any ether. The social and economic ques
tions of the present day are made prom!
nent factors. Ther are numerous maps.
Illustration and footnote. Many add!
tlonal reference are given for supple
mentary reading. Suggestions are made
about methods of teaching. Pictures and
map are discussed and select blbltogra-
phle are furnished. D. Appleton & Co,
are the publisher.
"Milne's Advanced Algebra," by William
J. Milne, Ph. D . IX. D., ha the aam
scholarly yet simple treatment, and the
same clearness of presentation, that have
mad the other volume of Milne's MMhe
mistical Series so successful. It represents
the most modern presentation of ths scl
nee, and embodies the latest and best
pedagogical Ideas. It contains enough mat
ter to cover either the entrance require.
menta of any sclentlflo md technical school
or the optional examination In advanced
algebra now offered by many colleges and
universities to candidates for matrlcula
tlon. The treatment is sufficiently full and
rigorous for both these purposes, and will
give an adequate basis for specializing In
the clnc. Published by American Book
company.
manning's Discourses on War" is the
third volume In the International library
published for the International union by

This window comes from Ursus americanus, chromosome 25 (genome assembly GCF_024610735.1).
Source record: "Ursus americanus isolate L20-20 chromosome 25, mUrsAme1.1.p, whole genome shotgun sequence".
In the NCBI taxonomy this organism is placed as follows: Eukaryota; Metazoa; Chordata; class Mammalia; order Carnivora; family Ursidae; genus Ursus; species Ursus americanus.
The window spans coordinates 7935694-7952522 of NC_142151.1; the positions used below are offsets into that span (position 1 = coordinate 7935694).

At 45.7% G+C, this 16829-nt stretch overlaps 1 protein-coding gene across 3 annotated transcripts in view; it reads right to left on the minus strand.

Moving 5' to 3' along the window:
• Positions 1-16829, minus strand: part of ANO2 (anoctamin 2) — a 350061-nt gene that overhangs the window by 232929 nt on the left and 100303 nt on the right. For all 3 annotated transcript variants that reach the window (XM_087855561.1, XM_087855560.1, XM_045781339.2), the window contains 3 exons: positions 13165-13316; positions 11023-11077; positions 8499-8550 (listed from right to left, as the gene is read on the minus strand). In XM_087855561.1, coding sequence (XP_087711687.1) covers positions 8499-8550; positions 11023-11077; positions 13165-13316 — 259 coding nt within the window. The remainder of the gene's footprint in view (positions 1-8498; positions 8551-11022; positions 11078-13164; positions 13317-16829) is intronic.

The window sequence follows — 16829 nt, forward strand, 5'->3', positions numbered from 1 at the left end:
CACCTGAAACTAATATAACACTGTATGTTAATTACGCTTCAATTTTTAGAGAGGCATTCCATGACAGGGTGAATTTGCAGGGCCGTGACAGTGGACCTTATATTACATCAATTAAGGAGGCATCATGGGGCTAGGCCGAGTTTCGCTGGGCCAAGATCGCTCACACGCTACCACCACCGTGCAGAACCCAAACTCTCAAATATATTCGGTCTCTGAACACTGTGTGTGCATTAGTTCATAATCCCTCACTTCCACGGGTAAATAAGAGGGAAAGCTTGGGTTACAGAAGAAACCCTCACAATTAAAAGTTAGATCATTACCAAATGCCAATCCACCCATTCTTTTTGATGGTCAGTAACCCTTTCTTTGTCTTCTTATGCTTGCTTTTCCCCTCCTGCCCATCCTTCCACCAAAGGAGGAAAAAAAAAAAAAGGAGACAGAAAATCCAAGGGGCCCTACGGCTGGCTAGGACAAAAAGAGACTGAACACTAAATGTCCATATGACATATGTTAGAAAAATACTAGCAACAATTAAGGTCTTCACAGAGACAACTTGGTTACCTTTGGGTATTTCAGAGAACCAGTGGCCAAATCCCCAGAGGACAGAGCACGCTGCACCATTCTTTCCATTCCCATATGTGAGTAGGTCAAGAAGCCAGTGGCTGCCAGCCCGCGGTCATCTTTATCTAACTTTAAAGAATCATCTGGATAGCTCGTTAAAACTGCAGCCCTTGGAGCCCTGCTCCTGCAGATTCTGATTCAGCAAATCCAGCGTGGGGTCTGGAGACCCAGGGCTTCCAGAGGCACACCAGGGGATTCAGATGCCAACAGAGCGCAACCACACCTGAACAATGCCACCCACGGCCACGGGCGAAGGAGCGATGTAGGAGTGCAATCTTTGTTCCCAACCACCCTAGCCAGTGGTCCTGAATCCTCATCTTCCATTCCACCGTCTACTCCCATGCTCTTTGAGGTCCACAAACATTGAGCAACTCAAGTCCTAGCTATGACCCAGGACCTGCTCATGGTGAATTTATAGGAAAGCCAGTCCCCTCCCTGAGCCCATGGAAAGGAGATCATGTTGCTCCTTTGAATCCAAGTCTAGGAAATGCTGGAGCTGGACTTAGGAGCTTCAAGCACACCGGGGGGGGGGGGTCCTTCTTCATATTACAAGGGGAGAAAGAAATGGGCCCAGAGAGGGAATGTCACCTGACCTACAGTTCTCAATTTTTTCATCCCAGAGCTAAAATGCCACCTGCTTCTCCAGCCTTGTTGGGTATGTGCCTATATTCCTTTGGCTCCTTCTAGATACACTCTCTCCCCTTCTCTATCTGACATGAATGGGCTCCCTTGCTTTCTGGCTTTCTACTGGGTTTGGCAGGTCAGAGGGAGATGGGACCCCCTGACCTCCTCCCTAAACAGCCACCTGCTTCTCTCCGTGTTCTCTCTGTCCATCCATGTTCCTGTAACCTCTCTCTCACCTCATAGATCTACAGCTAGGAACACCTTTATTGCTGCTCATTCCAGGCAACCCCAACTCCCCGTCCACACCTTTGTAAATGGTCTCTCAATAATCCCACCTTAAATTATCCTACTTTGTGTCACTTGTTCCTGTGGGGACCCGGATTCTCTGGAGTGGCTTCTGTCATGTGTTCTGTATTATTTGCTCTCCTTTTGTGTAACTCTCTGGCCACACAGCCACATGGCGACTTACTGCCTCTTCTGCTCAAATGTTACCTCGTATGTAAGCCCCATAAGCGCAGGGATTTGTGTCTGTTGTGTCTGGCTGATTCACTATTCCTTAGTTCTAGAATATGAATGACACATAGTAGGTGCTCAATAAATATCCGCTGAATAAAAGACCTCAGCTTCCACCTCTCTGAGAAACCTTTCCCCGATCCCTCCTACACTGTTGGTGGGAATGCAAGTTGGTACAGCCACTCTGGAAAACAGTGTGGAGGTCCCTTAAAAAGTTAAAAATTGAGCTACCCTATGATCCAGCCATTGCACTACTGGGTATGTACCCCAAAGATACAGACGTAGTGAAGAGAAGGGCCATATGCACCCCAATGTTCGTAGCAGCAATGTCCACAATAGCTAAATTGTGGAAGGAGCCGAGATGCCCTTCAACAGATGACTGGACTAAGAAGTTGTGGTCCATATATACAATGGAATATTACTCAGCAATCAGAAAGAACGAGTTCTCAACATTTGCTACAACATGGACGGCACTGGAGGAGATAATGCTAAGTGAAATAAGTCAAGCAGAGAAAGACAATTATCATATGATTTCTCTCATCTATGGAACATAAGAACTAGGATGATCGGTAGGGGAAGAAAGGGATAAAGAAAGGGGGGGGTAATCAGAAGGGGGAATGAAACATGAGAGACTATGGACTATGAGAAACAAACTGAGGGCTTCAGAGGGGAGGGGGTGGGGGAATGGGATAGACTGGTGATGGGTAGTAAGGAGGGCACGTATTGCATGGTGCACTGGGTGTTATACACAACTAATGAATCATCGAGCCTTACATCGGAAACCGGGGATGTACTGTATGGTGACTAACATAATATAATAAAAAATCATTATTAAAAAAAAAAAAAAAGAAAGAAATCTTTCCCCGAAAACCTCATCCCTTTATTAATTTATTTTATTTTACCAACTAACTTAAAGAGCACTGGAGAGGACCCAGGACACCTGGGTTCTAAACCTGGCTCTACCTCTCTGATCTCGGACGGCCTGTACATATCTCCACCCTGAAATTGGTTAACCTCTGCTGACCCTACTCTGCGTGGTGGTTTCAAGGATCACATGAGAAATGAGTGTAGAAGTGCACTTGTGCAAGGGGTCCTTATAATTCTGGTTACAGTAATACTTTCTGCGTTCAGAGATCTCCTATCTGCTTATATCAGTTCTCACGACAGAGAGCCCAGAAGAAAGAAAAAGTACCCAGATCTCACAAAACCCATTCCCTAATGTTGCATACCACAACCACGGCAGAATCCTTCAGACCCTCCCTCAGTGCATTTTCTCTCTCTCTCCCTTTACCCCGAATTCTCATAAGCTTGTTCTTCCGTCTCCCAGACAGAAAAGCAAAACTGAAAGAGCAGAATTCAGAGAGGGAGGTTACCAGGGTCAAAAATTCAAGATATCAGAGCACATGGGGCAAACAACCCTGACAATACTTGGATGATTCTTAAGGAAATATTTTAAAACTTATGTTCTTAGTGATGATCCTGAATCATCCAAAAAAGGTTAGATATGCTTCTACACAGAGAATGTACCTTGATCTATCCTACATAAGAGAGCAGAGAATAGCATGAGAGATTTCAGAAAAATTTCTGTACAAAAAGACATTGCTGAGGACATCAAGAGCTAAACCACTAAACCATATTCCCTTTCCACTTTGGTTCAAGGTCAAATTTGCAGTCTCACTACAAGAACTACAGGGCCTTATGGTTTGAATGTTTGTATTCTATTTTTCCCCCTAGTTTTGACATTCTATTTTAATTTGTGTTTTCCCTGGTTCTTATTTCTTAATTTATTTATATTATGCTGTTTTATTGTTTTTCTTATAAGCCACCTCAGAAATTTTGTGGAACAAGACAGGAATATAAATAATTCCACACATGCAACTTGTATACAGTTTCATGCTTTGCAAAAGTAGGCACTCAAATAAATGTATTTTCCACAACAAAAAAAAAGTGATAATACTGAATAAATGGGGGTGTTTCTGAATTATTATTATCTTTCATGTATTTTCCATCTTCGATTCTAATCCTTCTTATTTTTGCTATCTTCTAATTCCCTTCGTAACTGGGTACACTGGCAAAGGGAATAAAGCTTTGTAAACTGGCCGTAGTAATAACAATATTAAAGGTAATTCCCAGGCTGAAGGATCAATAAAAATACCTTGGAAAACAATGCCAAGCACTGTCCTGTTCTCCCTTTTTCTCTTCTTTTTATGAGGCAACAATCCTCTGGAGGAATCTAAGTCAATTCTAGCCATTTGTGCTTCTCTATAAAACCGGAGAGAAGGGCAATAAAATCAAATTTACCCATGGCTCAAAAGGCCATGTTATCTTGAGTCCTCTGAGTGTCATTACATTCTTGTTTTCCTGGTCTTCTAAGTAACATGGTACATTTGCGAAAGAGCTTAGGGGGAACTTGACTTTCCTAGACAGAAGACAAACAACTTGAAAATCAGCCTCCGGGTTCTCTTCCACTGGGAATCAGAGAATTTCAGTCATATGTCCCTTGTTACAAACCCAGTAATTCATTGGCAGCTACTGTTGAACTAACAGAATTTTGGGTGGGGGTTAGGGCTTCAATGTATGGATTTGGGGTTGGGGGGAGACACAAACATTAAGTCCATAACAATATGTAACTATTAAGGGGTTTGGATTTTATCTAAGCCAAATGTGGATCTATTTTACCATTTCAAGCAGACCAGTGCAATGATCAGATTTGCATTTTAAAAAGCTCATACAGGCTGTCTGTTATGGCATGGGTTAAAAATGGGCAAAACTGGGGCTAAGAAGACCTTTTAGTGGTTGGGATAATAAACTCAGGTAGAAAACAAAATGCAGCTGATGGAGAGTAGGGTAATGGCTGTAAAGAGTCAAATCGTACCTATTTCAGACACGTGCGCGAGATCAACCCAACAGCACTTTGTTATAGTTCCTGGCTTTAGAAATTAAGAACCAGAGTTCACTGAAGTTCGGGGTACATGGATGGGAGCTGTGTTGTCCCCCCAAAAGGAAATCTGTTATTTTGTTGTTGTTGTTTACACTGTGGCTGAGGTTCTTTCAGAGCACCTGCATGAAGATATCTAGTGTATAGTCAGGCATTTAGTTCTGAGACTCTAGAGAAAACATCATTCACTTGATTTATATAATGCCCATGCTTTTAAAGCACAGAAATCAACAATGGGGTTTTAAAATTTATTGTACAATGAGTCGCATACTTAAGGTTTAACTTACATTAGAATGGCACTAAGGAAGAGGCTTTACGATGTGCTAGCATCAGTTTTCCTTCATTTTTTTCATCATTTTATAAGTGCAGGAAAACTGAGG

Messrs. Olnn St Co., the earlier volumes
being Bloch s "Futur of War" and Charles
Sumner' "Addresses on War." Channlng
services in the cause of peace and better
International relatione were conspicuous.
t waa on or ths founder of the Masse
chusetts Peac oclety, which was the first
Influential peac society in the world, and
an earnest worker for the causs durlna- hi
whole life. .Among all men In the American
pulpit, perhap none ever waged such
trenuou war against war and the mil
iry spirit among nation. He felt this
pint to be opposed to the fundamental
principles of Christianity, and upon thla
high religious ground his various discourses
upon thla subject wer written. Blx of
MEGEATII STAT. CO.
108 FARNAfl STREET.
Everybody la reading this summer.
We have everything in books, period
icals and newspapers, at summer
price.
lit P,
GASH i
nra year
books late bob sr.
Teleeboo 9 IU7
4 eur represeo-
0
II
jIJ tstue wiu eU-
Y Old liocko Shop,"
these noble discourses, touching various